Oppose against their wills. Care not for issue.
55 The crown will find an heir. Great Alexander
 Left his to th’ worthiest; so his successor
 Was like to be the best.

The Winter’s Tale
ACT 5. SC. 1

LEONTES  Good Paulina,
 Who hast the memory of Hermione,
60 I know, in honor, O, that ever I
 Had squared me to thy counsel! Then even now
 I might have looked upon my queen’s full eyes,
 Have taken treasure from her lips—
PAULINA  And left them
65 More rich for what they yielded.
LEONTES  Thou speak’st truth.
 No more such wives, therefore no wife. One worse,
 And better used, would make her sainted spirit
 Again possess her corpse, and on this stage,
70 Where we offenders now appear, soul-vexed,
 And begin “Why to me?”
PAULINA  Had she such power,
 She had just cause.
LEONTES  She had, and would incense me
75 To murder her I married.
PAULINA  I should so.
 Were I the ghost that walked, I’d bid you mark
 Her eye, and tell me for what dull part in ’t
 You chose her. Then I’d shriek, that even your ears
80 Should rift to hear me, and the words that followed
 Should be “Remember mine.”
LEONTES  Stars, stars,
 And all eyes else dead coals! Fear thou no wife;
 I’ll have no wife, Paulina.
PAULINA 85 Will you swear
 Never to marry but by my free leave?
 Never, Paulina, so be blest my spirit.
 Then, good my lords, bear witness to his oath.
 You tempt him over-much.

The Winter’s Tale
ACT 5. SC. 1

PAULINA 90 Unless another
 As like Hermione as is her picture
 Affront his eye.
CLEOMENES  Good madam—
PAULINA  I have done.
95 Yet if my lord will marry—if you will, sir,
 No remedy but you will—give me the office
 To choose you a queen. She shall not be so young
 As was your former, but she shall be such
 As, walked your first queen’s ghost, it should take
100 joy
 To see her in your arms.
LEONTES  My true Paulina,
 We shall not marry till thou bid’st us.
105 Shall be when your first queen’s again in breath,
 Never till then.

Enter a Servant.

 One that gives out himself Prince Florizell,
 Son of Polixenes, with his princess—she
 The fairest I have yet beheld—desires access
110 To your high presence.
LEONTES  What with him? He comes not
 Like to his father’s greatness. His approach,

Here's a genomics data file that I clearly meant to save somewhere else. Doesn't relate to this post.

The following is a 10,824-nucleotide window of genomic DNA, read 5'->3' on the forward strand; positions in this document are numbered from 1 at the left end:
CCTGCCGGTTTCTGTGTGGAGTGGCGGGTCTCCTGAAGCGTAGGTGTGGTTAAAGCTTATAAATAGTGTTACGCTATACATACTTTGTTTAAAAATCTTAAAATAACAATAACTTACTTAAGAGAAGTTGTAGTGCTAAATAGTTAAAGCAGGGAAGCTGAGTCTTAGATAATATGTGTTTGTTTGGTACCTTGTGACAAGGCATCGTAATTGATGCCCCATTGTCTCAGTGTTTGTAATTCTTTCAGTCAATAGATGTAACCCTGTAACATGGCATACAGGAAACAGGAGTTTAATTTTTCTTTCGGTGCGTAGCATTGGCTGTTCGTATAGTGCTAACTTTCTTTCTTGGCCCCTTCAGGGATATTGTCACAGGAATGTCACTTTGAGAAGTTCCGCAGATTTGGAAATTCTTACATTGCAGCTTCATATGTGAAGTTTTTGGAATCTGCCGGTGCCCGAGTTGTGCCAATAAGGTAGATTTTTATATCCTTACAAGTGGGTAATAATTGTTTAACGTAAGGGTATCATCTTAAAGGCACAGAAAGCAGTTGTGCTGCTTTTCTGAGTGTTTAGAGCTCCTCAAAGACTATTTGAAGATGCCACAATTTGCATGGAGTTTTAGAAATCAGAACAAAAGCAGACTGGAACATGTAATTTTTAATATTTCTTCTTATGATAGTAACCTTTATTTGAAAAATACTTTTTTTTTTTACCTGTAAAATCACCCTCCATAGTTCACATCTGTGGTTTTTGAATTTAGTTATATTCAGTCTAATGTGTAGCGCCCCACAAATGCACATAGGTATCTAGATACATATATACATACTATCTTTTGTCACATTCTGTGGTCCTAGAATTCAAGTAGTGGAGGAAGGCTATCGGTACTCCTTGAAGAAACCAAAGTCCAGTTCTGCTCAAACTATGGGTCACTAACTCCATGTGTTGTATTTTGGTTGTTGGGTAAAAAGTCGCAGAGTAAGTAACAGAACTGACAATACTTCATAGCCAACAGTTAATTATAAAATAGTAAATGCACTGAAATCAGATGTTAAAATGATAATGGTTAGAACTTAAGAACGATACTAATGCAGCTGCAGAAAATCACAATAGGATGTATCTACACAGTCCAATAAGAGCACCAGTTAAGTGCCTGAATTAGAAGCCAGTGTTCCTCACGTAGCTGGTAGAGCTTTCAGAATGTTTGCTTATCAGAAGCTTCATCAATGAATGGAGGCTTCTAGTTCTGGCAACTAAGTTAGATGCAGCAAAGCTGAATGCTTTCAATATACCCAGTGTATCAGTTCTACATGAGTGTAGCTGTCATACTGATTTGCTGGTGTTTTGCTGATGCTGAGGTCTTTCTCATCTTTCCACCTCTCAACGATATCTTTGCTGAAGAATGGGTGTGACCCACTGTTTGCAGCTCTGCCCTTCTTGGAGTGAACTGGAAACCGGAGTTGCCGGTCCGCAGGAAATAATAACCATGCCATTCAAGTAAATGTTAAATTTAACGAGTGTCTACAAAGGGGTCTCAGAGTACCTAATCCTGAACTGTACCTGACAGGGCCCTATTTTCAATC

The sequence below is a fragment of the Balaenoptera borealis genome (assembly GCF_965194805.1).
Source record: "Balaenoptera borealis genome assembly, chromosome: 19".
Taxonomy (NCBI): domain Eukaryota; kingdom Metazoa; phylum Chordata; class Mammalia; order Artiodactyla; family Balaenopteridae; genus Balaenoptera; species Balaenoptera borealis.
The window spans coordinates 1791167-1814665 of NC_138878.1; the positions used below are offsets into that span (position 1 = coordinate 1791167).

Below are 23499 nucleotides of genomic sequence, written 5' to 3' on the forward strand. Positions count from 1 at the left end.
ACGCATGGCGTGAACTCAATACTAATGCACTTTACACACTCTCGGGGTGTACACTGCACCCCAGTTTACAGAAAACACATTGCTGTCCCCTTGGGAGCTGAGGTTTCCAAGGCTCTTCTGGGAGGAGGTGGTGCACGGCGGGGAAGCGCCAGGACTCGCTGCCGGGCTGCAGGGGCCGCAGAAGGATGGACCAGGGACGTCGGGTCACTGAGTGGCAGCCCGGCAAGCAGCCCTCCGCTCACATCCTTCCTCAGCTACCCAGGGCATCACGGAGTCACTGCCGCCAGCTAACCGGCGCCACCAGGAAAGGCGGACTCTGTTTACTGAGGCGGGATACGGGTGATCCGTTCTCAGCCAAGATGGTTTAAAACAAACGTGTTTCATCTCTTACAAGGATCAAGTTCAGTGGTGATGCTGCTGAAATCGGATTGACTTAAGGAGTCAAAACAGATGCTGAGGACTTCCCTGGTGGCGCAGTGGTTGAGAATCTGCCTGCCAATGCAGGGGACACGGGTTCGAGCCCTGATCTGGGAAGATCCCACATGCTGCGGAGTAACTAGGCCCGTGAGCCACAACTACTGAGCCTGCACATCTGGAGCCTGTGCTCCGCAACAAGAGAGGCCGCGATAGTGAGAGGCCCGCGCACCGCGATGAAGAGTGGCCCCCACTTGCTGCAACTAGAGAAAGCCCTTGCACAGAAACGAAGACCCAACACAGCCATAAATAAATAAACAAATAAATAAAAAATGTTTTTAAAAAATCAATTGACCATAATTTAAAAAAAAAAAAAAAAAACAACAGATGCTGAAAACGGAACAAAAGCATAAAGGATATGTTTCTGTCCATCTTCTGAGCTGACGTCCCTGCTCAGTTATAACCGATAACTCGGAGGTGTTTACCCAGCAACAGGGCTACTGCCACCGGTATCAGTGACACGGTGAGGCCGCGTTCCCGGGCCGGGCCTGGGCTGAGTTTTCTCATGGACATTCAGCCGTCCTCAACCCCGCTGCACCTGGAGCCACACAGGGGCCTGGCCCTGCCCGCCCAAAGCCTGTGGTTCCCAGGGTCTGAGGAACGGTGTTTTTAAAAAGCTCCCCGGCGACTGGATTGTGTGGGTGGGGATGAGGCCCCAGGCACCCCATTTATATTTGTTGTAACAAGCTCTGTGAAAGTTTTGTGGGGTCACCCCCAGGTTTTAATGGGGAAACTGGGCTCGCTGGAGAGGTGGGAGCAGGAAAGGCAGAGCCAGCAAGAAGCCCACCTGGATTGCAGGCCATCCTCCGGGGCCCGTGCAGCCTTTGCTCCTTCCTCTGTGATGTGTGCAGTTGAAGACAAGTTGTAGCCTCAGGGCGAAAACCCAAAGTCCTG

So out of circumstance and sudden, tells us
 ’Tis not a visitation framed, but forced
115 By need and accident. What train?
SERVANT  But few,
 And those but mean.
LEONTES  His princess, say you, with him?
 Ay, the most peerless piece of earth, I think,
120 That e’er the sun shone bright on.

The Winter’s Tale
ACT 5. SC. 1

PAULINA  O Hermione,
 As every present time doth boast itself
 Above a better gone, so must thy grave
 Give way to what’s seen now. To Servant. Sir, you
125 yourself
 Have said and writ so—but your writing now
 Is colder than that theme—she had not been
 Nor was not to be equalled. Thus your verse
 Flowed with her beauty once. ’Tis shrewdly ebbed
130 To say you have seen a better.
SERVANT  Pardon, madam.
 The one I have almost forgot—your pardon;
 The other, when she has obtained your eye,
 Will have your tongue too. This is a creature,
135 Would she begin a sect, might quench the zeal
 Of all professors else, make proselytes
 Of who she but bid follow.
PAULINA  How, not women?
 Women will love her that she is a woman
140 More worth than any man; men, that she is
 The rarest of all women.
LEONTES  Go, Cleomenes.
 Yourself, assisted with your honored friends,
 Bring them to our embracement.
Cleomenes and others exit.
145 Still, ’tis strange
 He thus should steal upon us.
PAULINA  Had our prince,
 Jewel of children, seen this hour, he had paired
 Well with this lord. There was not full a month
150 Between their births.
LEONTES  Prithee, no more; cease. Thou
 He dies to me again when talked of. Sure,
 When I shall see this gentleman, thy speeches

The Winter’s Tale
ACT 5. SC. 1

155 Will bring me to consider that which may
 Unfurnish me of reason. They are come.

Enter Florizell, Perdita, Cleomenes, and others.

 Your mother was most true to wedlock, prince,
 For she did print your royal father off,
 Conceiving you. Were I but twenty-one,
160 Your father’s image is so hit in you,
 His very air, that I should call you brother,
 As I did him, and speak of something wildly
 By us performed before. Most dearly welcome,
 And your fair princess—goddess! O, alas,
165 I lost a couple that ’twixt heaven and Earth
 Might thus have stood, begetting wonder, as
 You, gracious couple, do. And then I lost—
 All mine own folly—the society,
 Amity too, of your brave father, whom,
170 Though bearing misery, I desire my life
 Once more to look on him.